Hey : )
I finally finished my lab report!
Only one more experiment to go this year and I am hopefully getting a lab partner again! I said I would tell you my final value of e so here goes: (1.93 ± 0.13) x10^-19C, within which you may notice, the currently accepted value does not fall. Oh well. Hurray for unknown sources of systematic error (potentially the oil droplets acting as a dielectric in the capacitor and changing the value of E?). My estimates of the Earth’s magnetic field were better I promise…
Now that that’s over it’s party time! And by party I mean making use of South Kensington’s proximity to sushi, Nutella pancakes and dinosaurs. I think me and Alex’s regular trips to the museum gift shops is single-handedly paying for exhibitions by this point—but really how can you resist buying dinosaur shaped ice-cube trays and ant robots that change direction when you touch them?
In boring house news, everything has been broken, the washing machine, the internet and most definitely my will to spend hours on the phone complaining about things.
Anyway, I thought I would spend a little bit of time in this blog talking about Imperial Horizons, which are courses Imperial runs that aren’t necessarily directly related to maths, science or engineering. They can be taken for credit as a module in some courses (Chemistry and Biology are the ones I know of), or as an optional extra after lectures.
They are a term or two terms long, and range from learning a language like Japanese, from scratch or to a higher level, a humanity like Creative Writing or Music Technology, introductions to business or Global Challenges. Like anything, in general I think they can be a bit hit or miss—some people love their courses and some people find them a lot of extra time spent for something not so fun. I think last year was the first year they were introduced, so I am sure the courses are still being improved upon—Imperial are usually pretty good at taking feedback.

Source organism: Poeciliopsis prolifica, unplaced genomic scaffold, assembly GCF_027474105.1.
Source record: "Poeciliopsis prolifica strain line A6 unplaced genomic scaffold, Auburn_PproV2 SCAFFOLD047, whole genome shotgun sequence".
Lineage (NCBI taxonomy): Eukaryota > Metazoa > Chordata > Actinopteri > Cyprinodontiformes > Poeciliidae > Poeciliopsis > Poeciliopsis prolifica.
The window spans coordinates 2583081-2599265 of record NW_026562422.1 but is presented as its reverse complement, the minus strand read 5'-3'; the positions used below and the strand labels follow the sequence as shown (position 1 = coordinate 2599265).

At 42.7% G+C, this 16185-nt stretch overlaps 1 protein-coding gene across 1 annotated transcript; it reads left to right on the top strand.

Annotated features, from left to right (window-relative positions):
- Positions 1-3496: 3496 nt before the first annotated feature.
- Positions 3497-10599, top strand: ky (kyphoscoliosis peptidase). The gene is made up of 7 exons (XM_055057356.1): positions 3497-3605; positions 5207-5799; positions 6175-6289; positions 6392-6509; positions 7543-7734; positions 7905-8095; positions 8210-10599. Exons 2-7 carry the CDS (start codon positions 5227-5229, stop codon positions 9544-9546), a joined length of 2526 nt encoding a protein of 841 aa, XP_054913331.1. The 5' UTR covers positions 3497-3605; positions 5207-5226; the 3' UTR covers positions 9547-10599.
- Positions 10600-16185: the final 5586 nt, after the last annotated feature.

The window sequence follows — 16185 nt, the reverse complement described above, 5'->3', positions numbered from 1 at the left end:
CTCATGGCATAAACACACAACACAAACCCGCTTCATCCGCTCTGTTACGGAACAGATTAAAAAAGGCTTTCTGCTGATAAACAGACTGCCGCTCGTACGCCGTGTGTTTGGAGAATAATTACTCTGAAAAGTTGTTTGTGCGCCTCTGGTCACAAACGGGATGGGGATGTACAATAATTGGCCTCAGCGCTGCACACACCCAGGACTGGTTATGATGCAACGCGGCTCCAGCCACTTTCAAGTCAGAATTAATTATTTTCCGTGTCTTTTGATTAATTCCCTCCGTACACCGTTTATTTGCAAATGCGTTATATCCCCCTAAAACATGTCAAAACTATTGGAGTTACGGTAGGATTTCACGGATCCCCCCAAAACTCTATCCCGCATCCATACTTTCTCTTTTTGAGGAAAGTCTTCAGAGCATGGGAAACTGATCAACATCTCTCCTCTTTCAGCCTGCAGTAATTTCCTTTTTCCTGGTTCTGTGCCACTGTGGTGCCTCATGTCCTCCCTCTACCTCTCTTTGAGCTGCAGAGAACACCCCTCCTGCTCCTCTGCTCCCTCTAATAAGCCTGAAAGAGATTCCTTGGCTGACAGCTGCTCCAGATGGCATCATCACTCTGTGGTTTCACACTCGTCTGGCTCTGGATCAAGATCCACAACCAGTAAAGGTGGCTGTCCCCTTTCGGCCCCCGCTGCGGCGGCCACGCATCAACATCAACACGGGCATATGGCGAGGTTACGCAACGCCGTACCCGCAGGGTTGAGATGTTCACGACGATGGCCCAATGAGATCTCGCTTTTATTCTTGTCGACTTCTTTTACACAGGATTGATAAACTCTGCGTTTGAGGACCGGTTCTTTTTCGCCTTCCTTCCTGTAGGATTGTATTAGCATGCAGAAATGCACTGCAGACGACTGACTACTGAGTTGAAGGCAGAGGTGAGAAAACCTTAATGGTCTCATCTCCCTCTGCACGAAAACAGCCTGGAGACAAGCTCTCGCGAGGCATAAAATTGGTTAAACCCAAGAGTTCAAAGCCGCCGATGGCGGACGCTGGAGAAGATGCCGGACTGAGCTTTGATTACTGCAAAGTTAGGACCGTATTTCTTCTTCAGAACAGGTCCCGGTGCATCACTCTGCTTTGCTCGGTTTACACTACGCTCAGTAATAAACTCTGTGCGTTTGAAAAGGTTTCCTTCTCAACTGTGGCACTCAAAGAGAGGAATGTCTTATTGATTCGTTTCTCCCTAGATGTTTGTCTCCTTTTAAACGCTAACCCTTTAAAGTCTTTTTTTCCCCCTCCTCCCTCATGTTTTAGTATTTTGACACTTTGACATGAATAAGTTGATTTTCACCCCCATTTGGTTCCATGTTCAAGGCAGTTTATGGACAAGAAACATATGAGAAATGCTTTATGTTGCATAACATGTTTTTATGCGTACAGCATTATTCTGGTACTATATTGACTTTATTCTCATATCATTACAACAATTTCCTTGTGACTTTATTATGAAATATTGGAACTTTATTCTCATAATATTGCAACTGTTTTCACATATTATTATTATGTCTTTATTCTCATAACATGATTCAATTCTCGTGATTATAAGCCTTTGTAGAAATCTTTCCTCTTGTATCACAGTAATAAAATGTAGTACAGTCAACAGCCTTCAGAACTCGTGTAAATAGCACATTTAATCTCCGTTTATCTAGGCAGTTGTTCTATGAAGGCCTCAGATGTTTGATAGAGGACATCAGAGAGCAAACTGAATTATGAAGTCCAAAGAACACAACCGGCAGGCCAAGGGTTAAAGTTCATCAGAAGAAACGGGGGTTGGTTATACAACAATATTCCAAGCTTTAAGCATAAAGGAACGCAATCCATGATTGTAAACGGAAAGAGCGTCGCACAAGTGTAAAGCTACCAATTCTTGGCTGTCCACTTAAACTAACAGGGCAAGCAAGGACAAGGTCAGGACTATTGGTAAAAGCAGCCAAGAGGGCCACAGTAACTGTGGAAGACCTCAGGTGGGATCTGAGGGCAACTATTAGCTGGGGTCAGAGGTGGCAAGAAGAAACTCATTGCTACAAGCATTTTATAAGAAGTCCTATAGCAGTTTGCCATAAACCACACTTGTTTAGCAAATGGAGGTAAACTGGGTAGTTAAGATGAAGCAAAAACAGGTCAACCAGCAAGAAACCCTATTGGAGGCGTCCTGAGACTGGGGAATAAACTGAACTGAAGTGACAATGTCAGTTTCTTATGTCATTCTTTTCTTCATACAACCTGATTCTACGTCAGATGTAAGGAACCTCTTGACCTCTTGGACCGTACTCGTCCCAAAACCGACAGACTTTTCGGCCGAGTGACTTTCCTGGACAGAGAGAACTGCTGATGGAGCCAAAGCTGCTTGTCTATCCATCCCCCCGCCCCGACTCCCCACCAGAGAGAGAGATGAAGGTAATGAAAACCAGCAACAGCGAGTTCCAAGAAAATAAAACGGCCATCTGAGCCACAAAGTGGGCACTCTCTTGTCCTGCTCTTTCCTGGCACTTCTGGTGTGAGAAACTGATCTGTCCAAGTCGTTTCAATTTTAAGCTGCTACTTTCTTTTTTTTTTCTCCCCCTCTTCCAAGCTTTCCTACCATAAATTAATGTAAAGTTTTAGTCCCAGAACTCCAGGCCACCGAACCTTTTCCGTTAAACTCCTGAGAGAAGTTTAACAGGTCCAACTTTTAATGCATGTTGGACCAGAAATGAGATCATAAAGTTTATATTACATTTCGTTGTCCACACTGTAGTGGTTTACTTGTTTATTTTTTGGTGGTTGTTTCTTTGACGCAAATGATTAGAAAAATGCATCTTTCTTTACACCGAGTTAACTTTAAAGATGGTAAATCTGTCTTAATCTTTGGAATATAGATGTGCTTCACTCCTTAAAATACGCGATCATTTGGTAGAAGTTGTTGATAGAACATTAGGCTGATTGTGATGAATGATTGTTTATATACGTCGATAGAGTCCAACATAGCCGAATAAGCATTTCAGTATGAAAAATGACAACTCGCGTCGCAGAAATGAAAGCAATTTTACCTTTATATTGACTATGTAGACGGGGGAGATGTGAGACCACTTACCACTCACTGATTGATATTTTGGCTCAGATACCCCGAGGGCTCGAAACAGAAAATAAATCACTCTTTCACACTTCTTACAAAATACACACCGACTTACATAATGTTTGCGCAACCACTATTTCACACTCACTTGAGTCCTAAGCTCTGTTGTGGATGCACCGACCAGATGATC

I love my Horizons though! As I’ve mentioned before I do Communicating Science, which involves studying how science is presented to the public, and how effective each method is. So far we have seen a museum exhibition, written a press release, looked at science in the newspapers, and in pictures, seen how science communication can go badly wrong and a lot more. Next week we are analysing science in literature—I am re-reading Solar for it tomorrow.
No matter how hectic my Monday, I always look forward to Horizons and getting to argue about how apt a choice Professor Brian Cox is for every possible form of TV. Though I enjoy a nice differential equation as much as the next person, it is also comforting to know that every so often I get to think about writing an essay or taking notes about philosophers.
I am now quite nervous of catching my EM lecturer’s eye after blogging about how cool he was— so I won’t be too effusive about my professor this time—but it is great to be taught by someone with such an interest and background knowledge to each topic that we study. She almost convinces me to transfer to the Science Communication Masters!
Last year I did Ethics, which I also enjoyed, but didn’t always actively look forward to like Communicating Science. Each week we studied a different philosopher’s take on how we should live and finally wrote an essay on an ethical dilemma at the end.
In conclusion, if you are coming to Imperial, you should definitely check out the Horizons programme.
On a final note, hello to Aunty Lizzy and Dorothy who came to visit me this week! It was lovely to see you and to show you my house a little bit. Hopefully next time it will be less horrific weather!